We used to see the ads on TV. Your cholesterol goes out of whack because of two things: cholesterol from the food you eat, and genetic cholesterol problems. So, being the good and wise patient you were, you discussed the subject with your doctor and he or she suggested Vytorin. Why? Because it was said to battle both types of cholesterol. And that can help prevent heart attacks and strokes.
Turns out that those clever marketers at both Shering Plough and Merck — the manufacturers of the components of Vytorin — had us all fooled. Billions of dollars later (yes — I mean billions!) they announced that — oops! Vytorin not only doesn’t work to reduce cholesterol and protect us from heart attacks and strokes, but it might even cause us additional cholesterol problems, worse than we had before we took the drug!
This isn’t really new news — the results of the most recent study were actually released back in January. The point is only raised today because it became official when announced at this week’s meeting of the American College of Cardiologists. But since then, there have been a few aspects of the announcements that most patients don’t understand, or haven’t thought about. So — here’s some food for thought:
What exactly is Vytorin? It is a combination drug. Shering Plough makes one statin (cholesterol-lowering drug) called Zetia. Merck makes another one called Zocor. Their brilliant marketing minds decided to mix them together because two kinds should lower cholesterol even better than one, right? Turns out, that wasn’t always right.
If the drug doesn’t work, then how did it get FDA approval to begin with? Good question. It was approved for sale in 2004, presumably because the FDA bought the argument that the two components, both Zocor and Zetia would work in combination. Fooled the FDA! (nothing new)
Why doesn’t it work? Turns out that the bigger question being asked isn’t so much whether or not any of these statins really lower someone’s cholesterol levels; rather, the question is whether or not lowering someone’s bad cholesterol really prevents heart disease or stroke. Evidently, just because someone’s LDL (bad cholesterol) is lower doesn’t mean they are really protected.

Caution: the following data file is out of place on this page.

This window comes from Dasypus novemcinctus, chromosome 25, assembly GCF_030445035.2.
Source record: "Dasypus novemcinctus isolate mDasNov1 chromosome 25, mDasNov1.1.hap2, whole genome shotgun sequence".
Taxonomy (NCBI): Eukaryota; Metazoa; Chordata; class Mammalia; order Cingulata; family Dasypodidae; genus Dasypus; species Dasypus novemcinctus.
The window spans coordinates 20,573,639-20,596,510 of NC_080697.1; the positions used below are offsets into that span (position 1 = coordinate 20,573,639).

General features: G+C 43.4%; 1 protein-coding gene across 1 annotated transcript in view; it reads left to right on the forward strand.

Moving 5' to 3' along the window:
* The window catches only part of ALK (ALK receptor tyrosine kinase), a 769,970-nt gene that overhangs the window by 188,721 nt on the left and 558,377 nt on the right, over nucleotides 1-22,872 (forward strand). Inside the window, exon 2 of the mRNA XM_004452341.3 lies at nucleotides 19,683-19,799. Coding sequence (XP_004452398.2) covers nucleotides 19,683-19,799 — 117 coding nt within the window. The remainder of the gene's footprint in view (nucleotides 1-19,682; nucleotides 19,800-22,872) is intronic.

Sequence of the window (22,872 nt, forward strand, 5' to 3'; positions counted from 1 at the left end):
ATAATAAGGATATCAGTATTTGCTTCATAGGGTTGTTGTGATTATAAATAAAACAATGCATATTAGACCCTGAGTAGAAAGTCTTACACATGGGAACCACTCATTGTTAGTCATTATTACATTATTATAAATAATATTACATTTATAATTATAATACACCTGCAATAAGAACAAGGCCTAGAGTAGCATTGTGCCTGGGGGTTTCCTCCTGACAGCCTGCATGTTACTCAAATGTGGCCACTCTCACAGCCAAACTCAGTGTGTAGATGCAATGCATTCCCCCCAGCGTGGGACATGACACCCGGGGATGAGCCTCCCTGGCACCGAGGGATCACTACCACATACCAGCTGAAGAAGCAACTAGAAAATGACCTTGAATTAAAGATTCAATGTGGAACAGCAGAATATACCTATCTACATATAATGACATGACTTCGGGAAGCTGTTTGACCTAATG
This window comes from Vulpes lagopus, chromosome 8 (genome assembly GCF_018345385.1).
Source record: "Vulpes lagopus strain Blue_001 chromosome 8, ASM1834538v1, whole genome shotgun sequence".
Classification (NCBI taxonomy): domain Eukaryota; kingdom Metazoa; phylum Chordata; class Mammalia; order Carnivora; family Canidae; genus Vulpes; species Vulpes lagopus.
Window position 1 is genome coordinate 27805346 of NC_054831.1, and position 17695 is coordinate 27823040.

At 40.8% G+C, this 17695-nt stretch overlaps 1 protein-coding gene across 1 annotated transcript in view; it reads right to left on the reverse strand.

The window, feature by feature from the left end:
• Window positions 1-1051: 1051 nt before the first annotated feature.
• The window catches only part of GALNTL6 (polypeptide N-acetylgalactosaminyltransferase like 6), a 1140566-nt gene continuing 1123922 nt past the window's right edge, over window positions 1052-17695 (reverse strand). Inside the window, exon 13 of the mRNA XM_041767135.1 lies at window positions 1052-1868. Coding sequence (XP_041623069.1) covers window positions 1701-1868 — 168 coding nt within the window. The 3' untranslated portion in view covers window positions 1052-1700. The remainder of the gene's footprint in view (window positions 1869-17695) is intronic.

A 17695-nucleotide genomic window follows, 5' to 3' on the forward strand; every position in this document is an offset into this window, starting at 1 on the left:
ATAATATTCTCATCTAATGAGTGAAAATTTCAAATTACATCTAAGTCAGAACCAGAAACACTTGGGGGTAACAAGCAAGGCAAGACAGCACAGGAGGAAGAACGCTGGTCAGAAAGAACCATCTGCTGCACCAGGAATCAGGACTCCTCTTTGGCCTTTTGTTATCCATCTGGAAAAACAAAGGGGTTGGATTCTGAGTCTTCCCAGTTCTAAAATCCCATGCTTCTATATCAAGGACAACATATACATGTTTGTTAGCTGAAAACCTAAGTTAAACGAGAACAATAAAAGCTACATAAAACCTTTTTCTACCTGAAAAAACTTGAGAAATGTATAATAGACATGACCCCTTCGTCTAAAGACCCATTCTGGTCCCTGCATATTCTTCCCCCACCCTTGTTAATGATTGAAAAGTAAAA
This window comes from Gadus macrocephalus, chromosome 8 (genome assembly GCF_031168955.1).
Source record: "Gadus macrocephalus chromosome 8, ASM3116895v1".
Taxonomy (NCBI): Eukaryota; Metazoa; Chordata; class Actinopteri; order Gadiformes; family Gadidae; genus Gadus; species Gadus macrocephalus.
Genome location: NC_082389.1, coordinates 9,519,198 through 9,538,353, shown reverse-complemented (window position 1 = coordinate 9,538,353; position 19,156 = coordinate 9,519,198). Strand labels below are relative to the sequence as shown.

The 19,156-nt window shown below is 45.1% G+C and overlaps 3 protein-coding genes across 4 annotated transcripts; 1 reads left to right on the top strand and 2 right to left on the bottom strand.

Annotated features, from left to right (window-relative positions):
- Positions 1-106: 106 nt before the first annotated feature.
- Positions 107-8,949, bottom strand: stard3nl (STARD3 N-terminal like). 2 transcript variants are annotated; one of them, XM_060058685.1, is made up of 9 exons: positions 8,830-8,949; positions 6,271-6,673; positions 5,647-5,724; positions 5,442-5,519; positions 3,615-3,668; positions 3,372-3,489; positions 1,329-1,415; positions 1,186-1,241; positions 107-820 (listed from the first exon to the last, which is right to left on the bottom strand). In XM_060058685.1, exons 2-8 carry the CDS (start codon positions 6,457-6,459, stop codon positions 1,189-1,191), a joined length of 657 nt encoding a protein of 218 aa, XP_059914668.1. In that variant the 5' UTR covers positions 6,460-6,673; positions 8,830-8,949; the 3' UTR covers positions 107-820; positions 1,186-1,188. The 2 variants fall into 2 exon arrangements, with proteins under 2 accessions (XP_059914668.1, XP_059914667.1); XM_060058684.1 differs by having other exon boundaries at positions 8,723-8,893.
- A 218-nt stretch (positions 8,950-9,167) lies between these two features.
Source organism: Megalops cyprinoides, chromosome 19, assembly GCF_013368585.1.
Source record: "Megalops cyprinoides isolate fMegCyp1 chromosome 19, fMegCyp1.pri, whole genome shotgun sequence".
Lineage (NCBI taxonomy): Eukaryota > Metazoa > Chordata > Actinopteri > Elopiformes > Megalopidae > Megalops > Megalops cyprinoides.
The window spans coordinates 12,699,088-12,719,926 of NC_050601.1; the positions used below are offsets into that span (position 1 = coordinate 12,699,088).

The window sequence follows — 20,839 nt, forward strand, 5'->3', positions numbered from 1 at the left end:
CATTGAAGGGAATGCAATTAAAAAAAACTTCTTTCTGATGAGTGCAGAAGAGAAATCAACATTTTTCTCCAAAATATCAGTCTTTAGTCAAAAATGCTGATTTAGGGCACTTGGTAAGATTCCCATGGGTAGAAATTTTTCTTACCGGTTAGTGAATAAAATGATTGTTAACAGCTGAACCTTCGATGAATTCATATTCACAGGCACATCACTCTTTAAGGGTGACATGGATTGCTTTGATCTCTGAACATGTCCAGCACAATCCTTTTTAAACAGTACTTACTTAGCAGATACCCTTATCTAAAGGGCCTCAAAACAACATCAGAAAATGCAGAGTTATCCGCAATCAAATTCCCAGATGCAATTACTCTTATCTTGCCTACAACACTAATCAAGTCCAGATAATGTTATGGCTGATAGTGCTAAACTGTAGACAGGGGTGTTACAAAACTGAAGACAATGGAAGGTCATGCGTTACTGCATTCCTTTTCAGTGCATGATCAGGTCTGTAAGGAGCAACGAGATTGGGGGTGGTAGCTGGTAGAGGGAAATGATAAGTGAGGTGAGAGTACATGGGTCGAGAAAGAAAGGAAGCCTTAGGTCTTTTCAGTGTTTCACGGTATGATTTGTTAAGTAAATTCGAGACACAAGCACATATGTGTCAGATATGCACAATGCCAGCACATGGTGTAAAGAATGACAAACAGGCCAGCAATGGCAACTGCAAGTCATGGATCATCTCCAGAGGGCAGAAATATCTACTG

How can that be? We’ve known for years that LDL needs to be low, and HDL should be high for protection. That’s actually what was disproved from this test — that the assumptions about LDL and HDL may be wrong!
Who is most upset at this news? The answer is probably a four way tie:
Doctors are very upset because they were fooled (and who likes to be made a fool?) How will they ever trust Merck or Shering Plough again? (OK — not sure how they trust Merck after the vioxx scam anyway?)
Insurers are very upset because they have been paying big bucks for Vytorin (when it was launched, it cost $2.34/tablet). Generic statins, which would have been more effective for patients would have cost a fraction of the price.
Investors / stockholders of both Merck and Shering Plough are hurting — their stock value has nose-dived.
And the pharmaceutical reps who work for both companies, and sell doctors on the drugs are angry — through no fault of their own, the rug has been pulled out from under their career legs. No doctor will ever prescribe Vytorin again. And anything sold by Merck or Shering Plough will be suspect.
We patients should get mad, too. We should be angry because the FDA allowed itself to be fooled and approved a drug — yet another one — that is not beneficial to patients, and can harm them, too.
What should patients do if they take Vytorin, Zetia, Zocor or any other statin? Don’t change anything until you check with your doctor. The bottom line of the study doesn’t seem to be that any of them are dangerous. Instead they just aren’t effective.
See your doctor. Ask tough questions. And partner with him or her to decide what to do next.